Tuesday, 8 December 2009

The Internet in 2009

There was a great piece in today's Independent about how much the internet has changed all our lives. Both in a positive way and a negative way. But there's one issue that I keep seeing cropping up time and time again and that's the 'should it all be free?' issue.

Rupert Murdoch has been particularly vocal about the issues that he has with the BBC but the reason he's so cross is simple. He can't figure out how to make his papers websites profitable and the BBC doesn't need to worry about that. They have an iconic and trusted brand that we all pay for via our licence fee (if you live in the UK) and they produce one of the most popular websites in the world. It's simple to navigate, fact driven and when compared to the Independent's site (as an example) shines like a beacon. Murdoch can't compete and print media, sadly, is slowly dying. As soon as we're able to get a system working where WiFi is available everywhere (surely on the cards) people will just access the news on their phones and laptops where ever they are without bothering to pick up a paper. A great example is the article that I've provided above. You can click the link and read the article that I read this morning for free, I paid a pound for the privilege. A whole generation is getting used to accessing information on line, they simply don't buy papers.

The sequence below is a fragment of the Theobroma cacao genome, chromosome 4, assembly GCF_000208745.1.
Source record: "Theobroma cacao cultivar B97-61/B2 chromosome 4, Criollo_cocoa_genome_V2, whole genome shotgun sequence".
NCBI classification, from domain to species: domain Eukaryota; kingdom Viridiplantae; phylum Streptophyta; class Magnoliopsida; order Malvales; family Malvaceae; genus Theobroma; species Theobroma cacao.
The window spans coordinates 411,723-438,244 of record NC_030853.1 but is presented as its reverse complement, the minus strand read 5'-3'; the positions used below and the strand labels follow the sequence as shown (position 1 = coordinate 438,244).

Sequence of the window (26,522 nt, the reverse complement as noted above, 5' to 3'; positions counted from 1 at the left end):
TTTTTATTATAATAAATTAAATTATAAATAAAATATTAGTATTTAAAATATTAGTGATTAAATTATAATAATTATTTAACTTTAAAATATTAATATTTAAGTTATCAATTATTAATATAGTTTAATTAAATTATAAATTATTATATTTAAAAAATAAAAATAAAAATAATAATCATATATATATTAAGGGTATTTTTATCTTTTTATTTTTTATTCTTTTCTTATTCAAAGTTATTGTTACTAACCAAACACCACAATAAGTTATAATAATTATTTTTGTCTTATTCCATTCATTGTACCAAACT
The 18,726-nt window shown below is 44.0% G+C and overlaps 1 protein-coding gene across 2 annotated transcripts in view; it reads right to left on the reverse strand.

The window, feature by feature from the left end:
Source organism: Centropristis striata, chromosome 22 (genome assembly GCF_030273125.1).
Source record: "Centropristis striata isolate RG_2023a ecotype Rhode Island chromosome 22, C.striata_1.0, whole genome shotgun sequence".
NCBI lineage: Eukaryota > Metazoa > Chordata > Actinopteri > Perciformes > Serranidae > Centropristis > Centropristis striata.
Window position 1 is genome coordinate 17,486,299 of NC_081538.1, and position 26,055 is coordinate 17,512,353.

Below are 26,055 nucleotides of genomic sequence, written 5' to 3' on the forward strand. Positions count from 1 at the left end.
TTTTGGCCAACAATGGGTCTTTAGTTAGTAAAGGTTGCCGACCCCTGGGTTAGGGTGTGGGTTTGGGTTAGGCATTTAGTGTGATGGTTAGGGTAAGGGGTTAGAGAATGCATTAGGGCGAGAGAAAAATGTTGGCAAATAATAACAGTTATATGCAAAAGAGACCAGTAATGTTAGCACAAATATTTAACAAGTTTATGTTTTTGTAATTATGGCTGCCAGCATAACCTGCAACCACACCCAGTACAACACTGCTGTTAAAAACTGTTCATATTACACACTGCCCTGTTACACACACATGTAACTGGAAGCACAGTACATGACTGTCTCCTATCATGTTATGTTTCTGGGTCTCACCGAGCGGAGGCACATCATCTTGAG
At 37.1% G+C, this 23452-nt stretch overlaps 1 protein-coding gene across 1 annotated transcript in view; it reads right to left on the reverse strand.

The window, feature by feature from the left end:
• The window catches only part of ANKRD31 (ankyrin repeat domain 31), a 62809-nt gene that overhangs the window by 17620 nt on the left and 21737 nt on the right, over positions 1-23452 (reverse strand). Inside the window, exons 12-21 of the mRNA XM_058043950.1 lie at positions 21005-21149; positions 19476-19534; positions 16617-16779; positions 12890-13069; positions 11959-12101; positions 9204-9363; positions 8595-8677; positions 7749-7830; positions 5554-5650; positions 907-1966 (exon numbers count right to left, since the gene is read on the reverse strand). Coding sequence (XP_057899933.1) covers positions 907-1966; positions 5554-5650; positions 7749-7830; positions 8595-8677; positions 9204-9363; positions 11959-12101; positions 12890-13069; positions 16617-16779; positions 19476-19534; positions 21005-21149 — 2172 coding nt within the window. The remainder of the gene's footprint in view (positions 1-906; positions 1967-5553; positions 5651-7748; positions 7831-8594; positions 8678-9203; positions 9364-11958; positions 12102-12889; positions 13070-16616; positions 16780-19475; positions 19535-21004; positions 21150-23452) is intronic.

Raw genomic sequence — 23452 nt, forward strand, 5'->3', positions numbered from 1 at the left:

However this does produce a problem, this online socialist revolution of ours. If there's no one paying to read who pays the writers?

We're all so information hungry. When someone on twitter, that you follow and like, highlights a link as interesting, you click on it and have a read. For free. Surely that's not sustainable. Is it?

I've been thinking about it all day. It is social revolution and I like that side of it. People have got used to this web based encyclopaedia of everything and they've got used to having access to it for free. If Murdoch starts trying to charge for his websites people are going to go else ware for their news. That's quite powerful in its own way. The people saying 'no'. But at the same time we still want quality journalism. Quandary huh?

I don't have an answer but I can see how things can evolve and I understand writing for pleasure not payment. I won't even have Adsense adverts on here, tempting though it might be, for fear of damaging the blogs integrity. Writing on here, without the pressure of meeting a deadline or sharing something cool, that someone else has made and posted with twitter or facebook for free, never fails to give me a buzz. That's why I do it, so maybe that's where the quality journalists and commentators will end up. With day jobs, working in shops, sharing their thoughts with you via some kind of collective on the internet. Either that or the cream rises to the top and they go work for the BBC. One of the joys of the last year for me has been finding other people's blogs and the wealth of talented writing that is out there. I'd love to get close to some of the output that's available.

As much as I understand Murdoch's problem, I don't sympathise. Twitter and Diary of a Ledger have taught me a lot in ten months. It's good to give stuff away for nothing even if sometimes that's hard work after, 'a days work'. Have a great evening.